Science Communications Done Right
Tell the story
From the outset of each and every complex science story there is a simple core; you just have to tease it out. Once you’ve talked to the researcher or PI, put your notes aside, and write your first draft. Focus on what you took away from your interview or your research—the very basics—and tell that story, in plain language. Once you’ve got the narrative down, then go back to your notes and choose which parts of the more complex science you want to delve into, and how to best frame it. What examples best illustrate the work? Can you tie it to something in the news, or a trend? Make it relevant.
Keep it simple
It seems obvious… but it can be very easy to slip into jargon and technical terms when writing about science. Let’s say you interview a researcher doing work on the Drosophila melanogaster who’s examining how molecular variation maps to phenotypic variation for quantitative traits—yep, even reading that one sentence is going to turn off most readers. Instead try something like, “Nearly 75 per cent of genes that cause disease in humans are also found in the fruit fly—Dr. Stephanovich’s research is examining whether gene xx mutations have an impact on how humans digest protein xx.” Simpler, more relatable, and interesting.
Maintain your sense of wonder
There are many people who simply tune out at the mention of science. Those long-ago biology classes where dissecting frogs made their lab partner swoon loom large in many people’s memories. But science, at its essence, is the foundation of life, and it’s all around us. Everything—the microbes on your skin and the cherry tree on your walk to work—that’s science in action. As humans delve ever-deeper into the mysteries of the human genome, the deepest ocean trench or even an obscure microfungus, the advances we’re making are astonishing. So try to harness the “wow” when you’re writing about it, and make those linkages for your audience. Those iPhones we love so dearly? Thank science. The probiotics in your cereal? Science again!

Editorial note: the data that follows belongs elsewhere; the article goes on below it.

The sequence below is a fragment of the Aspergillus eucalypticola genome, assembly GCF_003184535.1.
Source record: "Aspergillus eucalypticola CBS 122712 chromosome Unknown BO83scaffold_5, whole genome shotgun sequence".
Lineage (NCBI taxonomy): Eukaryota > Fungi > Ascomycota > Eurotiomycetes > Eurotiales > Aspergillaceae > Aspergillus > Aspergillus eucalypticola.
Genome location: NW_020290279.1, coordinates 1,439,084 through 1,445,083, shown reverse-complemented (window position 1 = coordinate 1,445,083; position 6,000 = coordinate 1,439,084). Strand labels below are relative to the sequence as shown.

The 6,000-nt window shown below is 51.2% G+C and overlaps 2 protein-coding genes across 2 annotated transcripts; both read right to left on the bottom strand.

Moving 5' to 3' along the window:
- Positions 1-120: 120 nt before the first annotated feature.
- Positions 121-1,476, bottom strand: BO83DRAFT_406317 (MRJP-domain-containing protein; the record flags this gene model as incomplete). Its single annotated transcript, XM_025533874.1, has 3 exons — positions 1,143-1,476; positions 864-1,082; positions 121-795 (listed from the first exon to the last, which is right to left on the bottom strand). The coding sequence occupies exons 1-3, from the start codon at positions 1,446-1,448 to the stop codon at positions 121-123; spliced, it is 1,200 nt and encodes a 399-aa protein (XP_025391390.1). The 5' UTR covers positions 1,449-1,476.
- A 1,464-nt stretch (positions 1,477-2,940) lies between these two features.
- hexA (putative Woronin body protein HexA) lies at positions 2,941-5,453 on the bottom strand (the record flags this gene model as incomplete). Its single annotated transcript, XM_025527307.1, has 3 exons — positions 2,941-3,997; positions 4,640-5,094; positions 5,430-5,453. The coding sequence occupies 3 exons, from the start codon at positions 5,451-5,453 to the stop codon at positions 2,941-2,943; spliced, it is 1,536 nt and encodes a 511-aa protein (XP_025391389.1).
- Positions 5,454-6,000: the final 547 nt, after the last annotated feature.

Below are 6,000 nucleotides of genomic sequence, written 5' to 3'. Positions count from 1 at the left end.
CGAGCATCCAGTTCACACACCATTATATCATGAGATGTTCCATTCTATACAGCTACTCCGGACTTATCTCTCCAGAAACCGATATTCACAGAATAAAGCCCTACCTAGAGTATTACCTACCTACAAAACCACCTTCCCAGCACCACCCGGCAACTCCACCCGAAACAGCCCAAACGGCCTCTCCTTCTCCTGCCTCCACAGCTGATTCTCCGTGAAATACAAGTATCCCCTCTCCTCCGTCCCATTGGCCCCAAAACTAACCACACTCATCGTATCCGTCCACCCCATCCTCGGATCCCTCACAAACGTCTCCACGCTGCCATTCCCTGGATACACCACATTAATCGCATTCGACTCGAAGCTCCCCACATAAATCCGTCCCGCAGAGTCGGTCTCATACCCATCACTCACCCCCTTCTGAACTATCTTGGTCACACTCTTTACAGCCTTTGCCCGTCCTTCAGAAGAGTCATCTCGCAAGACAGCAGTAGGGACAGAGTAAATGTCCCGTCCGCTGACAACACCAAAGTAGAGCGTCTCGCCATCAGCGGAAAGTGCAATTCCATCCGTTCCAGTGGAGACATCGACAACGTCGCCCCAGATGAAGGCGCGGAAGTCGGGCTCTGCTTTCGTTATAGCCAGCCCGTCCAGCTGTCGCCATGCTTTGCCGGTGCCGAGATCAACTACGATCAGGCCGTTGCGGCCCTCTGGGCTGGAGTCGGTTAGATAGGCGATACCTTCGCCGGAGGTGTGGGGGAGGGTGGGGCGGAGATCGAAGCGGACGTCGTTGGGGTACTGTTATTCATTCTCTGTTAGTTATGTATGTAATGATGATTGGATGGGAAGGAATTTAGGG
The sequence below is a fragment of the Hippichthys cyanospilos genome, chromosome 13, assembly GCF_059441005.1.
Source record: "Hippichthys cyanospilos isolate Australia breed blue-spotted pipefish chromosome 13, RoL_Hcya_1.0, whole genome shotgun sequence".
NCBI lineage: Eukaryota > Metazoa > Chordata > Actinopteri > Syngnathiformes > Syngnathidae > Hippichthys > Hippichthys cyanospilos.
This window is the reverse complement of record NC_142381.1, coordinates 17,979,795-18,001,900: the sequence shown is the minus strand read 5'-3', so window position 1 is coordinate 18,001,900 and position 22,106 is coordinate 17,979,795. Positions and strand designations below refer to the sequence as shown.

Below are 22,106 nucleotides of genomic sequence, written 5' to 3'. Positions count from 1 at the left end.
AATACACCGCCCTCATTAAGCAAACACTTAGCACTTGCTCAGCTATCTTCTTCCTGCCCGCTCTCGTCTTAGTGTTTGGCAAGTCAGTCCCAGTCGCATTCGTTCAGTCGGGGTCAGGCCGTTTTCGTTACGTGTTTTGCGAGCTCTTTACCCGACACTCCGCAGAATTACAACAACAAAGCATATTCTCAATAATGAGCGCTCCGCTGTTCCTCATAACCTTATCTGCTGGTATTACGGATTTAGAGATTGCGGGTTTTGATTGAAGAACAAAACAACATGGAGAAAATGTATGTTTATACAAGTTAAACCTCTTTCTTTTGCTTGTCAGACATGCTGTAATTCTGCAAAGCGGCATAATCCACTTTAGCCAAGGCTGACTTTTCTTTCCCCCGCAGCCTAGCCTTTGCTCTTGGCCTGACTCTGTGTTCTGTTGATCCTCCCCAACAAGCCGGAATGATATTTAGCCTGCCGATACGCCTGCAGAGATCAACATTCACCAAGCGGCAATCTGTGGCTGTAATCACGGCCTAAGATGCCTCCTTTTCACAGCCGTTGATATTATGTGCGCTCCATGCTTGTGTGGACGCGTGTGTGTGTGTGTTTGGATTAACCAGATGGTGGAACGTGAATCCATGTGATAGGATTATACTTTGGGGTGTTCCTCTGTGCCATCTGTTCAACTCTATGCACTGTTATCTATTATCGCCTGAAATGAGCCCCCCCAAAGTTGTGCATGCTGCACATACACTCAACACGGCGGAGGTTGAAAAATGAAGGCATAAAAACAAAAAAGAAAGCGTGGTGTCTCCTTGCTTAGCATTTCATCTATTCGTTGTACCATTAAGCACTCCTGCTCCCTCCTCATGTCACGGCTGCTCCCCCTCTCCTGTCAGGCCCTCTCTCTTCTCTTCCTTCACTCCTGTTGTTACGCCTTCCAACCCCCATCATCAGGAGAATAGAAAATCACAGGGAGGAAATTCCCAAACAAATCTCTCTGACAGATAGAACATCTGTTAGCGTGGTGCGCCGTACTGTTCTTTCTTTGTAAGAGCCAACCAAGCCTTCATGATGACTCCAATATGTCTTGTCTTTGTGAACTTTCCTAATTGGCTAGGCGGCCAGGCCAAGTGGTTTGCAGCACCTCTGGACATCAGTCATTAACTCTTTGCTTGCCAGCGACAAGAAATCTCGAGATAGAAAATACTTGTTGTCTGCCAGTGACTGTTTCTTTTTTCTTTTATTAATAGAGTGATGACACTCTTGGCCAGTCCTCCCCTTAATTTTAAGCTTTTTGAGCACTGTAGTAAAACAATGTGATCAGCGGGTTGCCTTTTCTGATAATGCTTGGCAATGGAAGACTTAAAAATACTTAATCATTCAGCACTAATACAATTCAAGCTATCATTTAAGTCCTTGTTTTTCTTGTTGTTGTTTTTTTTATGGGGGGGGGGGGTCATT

Think big picture
Not every discovery is going to cure cancer—and we do our readers a disservice when we position all research as ground-breaking and world changing. Most research isn’t ‘sexy’ but it is valuable. Make sure you explain the context in which the research is being conducted so your reader understands where it fits in the bigger picture. “What’s in it for me?” is often at the back of our minds when we read about research, so answer that question. Dr. Stephanovich’s research into the fruit fly genome isn’t going to cure Irritable Bowel Syndrome… but it is solving one piece of the puzzle. Help your reader understand where that piece fits in the big picture, and the broader goal it’s contributing to. They’ll take away some knowledge and see the value in research.
Science communications (or any communications for that matter) can be a tricky and complex area to navigate alone. And that’s where we come in.
PR Associates is an award-winning senior communications firm specializing in public relations, communications and strategy – making the complex simple and relatable. Our team has a wide range of global experience allowing us to deliver the best solutions to our clients.
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